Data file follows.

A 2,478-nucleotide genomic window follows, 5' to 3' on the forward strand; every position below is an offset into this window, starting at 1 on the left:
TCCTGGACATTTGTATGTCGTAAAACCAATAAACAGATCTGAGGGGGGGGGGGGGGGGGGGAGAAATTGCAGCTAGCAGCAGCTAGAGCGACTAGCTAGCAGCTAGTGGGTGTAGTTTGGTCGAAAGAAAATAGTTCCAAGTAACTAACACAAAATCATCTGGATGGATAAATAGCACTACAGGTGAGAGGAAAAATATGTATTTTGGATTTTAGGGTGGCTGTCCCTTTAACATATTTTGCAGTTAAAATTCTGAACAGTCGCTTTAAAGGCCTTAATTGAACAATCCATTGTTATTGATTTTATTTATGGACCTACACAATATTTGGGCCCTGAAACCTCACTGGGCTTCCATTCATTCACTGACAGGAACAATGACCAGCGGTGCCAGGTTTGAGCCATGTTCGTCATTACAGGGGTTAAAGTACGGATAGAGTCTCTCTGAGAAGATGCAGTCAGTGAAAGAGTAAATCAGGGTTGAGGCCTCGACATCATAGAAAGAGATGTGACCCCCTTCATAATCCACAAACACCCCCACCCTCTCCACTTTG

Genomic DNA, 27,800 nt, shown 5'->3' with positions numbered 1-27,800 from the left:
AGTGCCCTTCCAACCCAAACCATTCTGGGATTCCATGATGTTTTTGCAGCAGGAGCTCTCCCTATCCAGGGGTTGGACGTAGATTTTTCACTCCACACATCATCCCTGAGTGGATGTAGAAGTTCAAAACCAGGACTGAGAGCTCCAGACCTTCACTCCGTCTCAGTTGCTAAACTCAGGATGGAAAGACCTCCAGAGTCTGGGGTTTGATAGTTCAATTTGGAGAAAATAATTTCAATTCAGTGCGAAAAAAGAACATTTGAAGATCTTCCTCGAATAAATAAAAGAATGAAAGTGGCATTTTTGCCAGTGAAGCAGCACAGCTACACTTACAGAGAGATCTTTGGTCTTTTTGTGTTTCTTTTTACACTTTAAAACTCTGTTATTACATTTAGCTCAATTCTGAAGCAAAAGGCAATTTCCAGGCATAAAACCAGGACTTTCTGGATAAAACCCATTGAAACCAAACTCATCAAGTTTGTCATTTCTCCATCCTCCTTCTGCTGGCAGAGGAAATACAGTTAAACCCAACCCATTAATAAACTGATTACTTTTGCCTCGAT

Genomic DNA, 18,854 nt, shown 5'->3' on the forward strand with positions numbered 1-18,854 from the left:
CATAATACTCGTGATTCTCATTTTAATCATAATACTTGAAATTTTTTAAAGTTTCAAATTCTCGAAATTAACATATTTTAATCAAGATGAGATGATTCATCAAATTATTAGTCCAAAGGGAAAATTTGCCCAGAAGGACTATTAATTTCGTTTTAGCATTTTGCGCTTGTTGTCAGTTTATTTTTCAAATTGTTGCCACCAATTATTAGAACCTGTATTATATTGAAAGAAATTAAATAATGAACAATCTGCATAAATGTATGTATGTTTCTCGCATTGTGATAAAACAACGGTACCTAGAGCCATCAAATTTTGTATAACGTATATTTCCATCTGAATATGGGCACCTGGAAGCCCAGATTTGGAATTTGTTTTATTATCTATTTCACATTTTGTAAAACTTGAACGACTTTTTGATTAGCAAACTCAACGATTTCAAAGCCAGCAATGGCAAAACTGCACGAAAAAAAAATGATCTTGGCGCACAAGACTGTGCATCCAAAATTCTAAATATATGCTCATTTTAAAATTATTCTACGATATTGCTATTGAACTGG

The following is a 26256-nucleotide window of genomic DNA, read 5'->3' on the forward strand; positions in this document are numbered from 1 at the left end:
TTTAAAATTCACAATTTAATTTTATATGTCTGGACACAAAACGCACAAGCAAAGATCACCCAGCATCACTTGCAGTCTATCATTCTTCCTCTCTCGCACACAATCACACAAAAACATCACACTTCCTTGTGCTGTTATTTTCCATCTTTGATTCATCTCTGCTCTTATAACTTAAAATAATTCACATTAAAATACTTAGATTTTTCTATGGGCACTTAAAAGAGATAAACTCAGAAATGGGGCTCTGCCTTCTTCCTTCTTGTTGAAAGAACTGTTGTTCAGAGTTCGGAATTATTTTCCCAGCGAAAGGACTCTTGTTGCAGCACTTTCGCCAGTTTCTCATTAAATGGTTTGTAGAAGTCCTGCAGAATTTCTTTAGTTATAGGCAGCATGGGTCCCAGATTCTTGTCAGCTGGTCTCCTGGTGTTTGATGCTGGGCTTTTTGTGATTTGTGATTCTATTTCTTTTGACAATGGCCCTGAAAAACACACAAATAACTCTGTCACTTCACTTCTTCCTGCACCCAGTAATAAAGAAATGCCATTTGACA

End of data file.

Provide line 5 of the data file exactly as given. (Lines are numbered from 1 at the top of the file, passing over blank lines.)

Genomic DNA, 18,854 nt, shown 5'->3' on the forward strand with positions numbered 1-18,854 from the left: